That’s the only way.

But how do you get an organization to make data-driven decisions? That’s the art of building culture. And in that last post, I laid out seven (a baker’s half-dozen?) tactics for building good decision-making habits: analytic reporting, analytics briefing sessions, hiring a C-Suite analytics advisor, creating measurement standards, building a rich meta-data system for campaigns and content, creating a rapid VoC capability and embracing a continuous improvement methodology like SPEED.

These aren’t just random parts of making analytic decisions. They are tactics that seem to me particularly effective in driving good habits in the organization and building the right kind of culture. But seven tactics doesn’t nearly exhaust my list. Here’s another set of techniques that are equally important in helping drive good decision-making in the organization (my original list wasn’t in any particular order so it’s not like the previous list had all the important stuff):

Yearly Agency Performance Measurement and Reviews

What it is: Having an independent annual analysis of your agency’s performance. This should include review of goals and metrics, consideration of the appropriateness of KPIs and analysis of variation in campaign performance along three dimensions (inside the campaign by element, over time, and across campaigns). This must not be done by the agency itself (duh!) or by the owners of the relationship.

Why it builds culture: Most agencies work by building strong personal relationships. There are times and ways that this can work in your favor, but from a cultural perspective it both limits and discourages analytic thinking. I see many enterprises where the agency is so strongly entrenched you literally cannot criticize them. Not only does the resulting marketing nearly always suck, but this drains the life out of an analytics culture. This is one of many ways in which building an analytic culture can conflict with other goals, but here I definitely believe analytics should win. You don’t need a too cozy relationship with your agency. You do need objective measurement of their performance.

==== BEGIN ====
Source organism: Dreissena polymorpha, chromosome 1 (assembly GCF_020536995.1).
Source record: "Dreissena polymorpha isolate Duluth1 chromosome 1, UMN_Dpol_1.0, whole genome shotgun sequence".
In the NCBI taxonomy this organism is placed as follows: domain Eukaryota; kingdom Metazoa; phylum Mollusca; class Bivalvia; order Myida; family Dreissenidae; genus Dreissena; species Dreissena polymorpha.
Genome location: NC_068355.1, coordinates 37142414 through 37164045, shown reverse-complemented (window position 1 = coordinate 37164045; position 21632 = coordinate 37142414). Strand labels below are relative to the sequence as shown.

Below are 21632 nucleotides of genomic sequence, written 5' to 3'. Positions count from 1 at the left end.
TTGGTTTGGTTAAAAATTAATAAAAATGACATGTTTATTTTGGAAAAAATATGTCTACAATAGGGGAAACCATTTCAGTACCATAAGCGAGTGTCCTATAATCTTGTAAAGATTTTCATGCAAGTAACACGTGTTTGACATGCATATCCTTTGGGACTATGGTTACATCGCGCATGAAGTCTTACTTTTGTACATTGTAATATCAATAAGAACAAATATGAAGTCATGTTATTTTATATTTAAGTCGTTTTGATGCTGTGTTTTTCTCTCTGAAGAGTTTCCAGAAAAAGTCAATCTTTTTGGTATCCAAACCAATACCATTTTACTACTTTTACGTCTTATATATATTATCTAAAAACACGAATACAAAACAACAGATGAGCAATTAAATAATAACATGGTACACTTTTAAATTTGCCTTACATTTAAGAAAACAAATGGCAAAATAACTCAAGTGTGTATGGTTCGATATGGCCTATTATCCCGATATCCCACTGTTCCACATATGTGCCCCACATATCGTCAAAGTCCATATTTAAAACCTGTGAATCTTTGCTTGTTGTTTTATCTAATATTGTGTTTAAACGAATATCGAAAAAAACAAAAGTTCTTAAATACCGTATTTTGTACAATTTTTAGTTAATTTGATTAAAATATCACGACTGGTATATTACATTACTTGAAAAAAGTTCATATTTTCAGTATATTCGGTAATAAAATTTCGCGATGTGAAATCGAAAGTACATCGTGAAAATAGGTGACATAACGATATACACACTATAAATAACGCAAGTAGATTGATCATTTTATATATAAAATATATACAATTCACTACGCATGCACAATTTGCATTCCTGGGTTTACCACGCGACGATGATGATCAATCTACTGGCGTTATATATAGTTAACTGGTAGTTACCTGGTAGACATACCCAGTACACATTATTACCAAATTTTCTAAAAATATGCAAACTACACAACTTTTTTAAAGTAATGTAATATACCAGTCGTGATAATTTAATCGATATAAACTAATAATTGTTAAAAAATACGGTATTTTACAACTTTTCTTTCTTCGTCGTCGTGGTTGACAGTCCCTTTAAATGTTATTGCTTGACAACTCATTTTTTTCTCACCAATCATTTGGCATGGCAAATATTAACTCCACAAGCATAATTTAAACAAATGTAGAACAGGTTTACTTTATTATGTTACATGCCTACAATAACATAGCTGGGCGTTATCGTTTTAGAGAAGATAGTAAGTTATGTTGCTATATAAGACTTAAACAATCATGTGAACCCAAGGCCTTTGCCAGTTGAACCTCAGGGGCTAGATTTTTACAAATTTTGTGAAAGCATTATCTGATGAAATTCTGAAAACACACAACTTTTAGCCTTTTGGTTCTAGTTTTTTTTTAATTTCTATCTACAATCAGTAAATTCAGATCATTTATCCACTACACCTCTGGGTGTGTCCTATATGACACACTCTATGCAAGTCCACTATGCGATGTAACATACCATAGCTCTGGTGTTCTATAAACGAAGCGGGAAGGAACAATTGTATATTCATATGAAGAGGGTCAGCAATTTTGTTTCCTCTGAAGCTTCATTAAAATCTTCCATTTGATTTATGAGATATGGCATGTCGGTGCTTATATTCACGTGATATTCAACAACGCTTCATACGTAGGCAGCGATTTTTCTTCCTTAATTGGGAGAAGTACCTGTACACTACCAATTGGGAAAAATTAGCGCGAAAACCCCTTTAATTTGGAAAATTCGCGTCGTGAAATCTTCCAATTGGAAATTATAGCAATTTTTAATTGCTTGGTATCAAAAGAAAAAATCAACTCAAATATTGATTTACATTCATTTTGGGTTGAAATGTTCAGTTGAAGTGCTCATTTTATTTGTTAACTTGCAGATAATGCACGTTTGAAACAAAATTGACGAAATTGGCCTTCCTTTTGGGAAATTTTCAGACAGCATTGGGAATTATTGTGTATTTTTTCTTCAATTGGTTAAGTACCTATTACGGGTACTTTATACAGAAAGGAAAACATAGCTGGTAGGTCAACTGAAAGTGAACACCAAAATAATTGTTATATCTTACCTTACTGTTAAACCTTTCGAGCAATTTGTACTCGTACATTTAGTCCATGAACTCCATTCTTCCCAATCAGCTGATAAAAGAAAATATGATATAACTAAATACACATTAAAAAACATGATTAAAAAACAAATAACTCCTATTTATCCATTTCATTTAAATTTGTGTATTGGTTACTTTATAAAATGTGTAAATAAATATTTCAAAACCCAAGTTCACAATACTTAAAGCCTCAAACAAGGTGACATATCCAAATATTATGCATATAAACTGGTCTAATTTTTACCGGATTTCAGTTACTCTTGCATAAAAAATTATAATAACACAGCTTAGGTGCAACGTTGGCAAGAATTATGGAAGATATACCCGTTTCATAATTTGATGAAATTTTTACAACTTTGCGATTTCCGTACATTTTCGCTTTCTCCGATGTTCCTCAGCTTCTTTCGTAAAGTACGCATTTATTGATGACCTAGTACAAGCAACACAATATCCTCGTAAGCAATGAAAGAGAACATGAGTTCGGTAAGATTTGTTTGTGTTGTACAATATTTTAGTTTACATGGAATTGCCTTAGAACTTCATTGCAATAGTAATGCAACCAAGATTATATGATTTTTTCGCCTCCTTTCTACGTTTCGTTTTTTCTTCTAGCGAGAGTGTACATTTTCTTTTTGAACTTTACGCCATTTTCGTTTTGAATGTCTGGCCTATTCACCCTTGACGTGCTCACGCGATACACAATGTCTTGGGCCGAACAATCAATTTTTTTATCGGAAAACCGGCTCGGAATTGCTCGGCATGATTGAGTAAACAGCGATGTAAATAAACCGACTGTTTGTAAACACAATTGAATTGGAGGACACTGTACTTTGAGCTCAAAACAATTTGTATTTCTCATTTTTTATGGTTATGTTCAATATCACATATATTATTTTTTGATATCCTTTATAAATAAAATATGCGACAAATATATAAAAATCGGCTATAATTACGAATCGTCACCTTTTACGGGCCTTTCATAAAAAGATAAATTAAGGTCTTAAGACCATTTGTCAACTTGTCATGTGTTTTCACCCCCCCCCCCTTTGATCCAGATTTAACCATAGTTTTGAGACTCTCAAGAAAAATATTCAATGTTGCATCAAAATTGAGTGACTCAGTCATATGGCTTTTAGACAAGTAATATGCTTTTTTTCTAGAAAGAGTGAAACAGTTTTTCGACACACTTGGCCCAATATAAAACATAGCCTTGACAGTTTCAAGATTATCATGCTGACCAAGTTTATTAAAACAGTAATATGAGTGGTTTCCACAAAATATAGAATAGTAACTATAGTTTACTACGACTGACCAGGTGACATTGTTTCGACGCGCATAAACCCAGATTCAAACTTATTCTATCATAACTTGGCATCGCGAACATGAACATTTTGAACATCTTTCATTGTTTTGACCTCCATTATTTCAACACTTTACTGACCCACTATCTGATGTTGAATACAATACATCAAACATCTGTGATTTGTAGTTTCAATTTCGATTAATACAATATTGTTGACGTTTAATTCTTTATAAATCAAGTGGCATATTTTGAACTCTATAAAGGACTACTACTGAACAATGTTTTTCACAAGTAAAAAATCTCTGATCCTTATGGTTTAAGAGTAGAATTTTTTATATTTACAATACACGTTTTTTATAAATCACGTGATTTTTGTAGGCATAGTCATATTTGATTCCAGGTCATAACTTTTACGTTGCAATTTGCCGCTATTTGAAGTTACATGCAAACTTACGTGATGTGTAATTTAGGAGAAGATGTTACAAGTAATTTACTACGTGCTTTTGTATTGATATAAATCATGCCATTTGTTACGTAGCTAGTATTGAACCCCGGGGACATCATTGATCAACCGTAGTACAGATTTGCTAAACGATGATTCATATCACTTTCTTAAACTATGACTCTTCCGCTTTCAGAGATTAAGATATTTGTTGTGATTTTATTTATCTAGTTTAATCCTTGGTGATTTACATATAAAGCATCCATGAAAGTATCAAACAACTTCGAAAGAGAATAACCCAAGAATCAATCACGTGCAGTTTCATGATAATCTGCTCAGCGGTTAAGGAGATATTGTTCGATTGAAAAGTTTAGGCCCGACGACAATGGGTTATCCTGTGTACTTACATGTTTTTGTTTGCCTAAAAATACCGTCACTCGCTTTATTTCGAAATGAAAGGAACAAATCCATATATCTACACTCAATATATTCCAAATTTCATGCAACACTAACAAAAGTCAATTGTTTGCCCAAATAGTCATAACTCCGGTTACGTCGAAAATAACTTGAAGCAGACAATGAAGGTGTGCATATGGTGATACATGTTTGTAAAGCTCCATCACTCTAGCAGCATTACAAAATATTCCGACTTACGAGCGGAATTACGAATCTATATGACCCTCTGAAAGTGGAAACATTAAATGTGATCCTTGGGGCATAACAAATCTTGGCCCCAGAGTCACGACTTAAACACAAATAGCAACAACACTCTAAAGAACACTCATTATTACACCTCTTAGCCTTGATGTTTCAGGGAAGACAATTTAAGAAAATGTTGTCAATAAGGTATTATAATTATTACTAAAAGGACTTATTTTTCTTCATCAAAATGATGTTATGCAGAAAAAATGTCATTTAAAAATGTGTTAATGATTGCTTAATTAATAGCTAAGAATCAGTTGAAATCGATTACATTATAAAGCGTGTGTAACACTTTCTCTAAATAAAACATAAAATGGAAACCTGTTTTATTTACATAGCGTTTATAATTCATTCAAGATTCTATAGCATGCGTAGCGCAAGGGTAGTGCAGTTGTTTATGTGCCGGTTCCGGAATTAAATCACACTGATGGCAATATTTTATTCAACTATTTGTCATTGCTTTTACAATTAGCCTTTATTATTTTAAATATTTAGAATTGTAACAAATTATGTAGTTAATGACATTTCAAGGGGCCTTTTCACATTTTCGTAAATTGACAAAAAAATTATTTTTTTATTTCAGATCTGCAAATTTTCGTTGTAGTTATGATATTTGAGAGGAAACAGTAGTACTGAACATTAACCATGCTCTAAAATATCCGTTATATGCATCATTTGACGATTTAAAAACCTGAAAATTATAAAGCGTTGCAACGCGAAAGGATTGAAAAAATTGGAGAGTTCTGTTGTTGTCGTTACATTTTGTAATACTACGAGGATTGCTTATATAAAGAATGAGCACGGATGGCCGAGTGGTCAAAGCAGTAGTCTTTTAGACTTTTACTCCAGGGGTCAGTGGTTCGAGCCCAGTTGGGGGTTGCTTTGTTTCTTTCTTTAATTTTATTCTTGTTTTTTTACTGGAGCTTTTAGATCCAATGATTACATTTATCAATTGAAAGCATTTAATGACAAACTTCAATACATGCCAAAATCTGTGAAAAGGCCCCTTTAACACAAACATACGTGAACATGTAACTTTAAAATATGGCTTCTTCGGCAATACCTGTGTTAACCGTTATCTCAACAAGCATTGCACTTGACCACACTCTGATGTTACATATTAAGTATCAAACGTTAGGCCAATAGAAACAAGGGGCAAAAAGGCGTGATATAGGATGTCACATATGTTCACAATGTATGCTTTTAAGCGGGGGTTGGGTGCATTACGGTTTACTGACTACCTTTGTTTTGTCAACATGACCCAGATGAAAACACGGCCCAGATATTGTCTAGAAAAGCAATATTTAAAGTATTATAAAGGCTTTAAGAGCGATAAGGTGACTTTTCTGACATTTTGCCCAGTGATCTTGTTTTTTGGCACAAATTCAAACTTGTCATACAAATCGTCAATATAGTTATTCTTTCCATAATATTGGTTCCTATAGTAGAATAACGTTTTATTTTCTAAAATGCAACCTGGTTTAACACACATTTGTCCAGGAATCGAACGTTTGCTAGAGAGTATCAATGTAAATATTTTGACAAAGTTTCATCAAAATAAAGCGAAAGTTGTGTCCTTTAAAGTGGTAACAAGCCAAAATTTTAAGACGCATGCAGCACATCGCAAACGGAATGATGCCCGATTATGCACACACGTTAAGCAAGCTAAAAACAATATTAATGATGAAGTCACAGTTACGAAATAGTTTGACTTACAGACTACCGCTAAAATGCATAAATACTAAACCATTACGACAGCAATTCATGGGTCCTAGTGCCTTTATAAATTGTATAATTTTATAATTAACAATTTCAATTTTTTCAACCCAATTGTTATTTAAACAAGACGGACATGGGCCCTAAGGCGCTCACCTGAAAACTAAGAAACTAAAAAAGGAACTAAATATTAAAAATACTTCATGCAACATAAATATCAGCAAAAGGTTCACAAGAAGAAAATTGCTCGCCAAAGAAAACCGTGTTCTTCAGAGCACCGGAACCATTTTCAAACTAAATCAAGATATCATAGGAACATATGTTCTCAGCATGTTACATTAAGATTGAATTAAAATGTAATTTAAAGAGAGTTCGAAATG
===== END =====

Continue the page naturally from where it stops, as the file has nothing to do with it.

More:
Analytics Annotation / Collaboration Tool like Insight Rocket

What it is: A tool that provides a method for rich data annotation and the creation and distribution of analytic stories across the analytics team and into the organization. In Analytic Reporting, I argued for a focus on democratizing knowledge not data. Tools like Insight Rocket are a part of that strategy, since they provide a way to create and rapidly disseminate a layer of meaning on top of powerful data exploration tools like Tableau.

Why it builds culture: There aren’t that many places where technology makes much difference to culture, but there are a few. As some of my other suggestions make clear, you get better analytics culture the more you drive analytics across and into the organization (analytic reporting, C-Suite Advisor, SPEED, etc.). Tools like Insight Rocket have three virtues: they help disseminate analytics thinking not just data, they boost analytics collaboration making for better analytic teams, and they provide a repository of analytics which increases long-term leverage in the enterprise. Oh, here’s a fourth advantage, they force analysts to tell stories – meaning they have to engage with the business. That makes this piece of technology a really nice complement to my suggestion about a regular cadence of analytics briefings and a rare instance of technology deepening culture.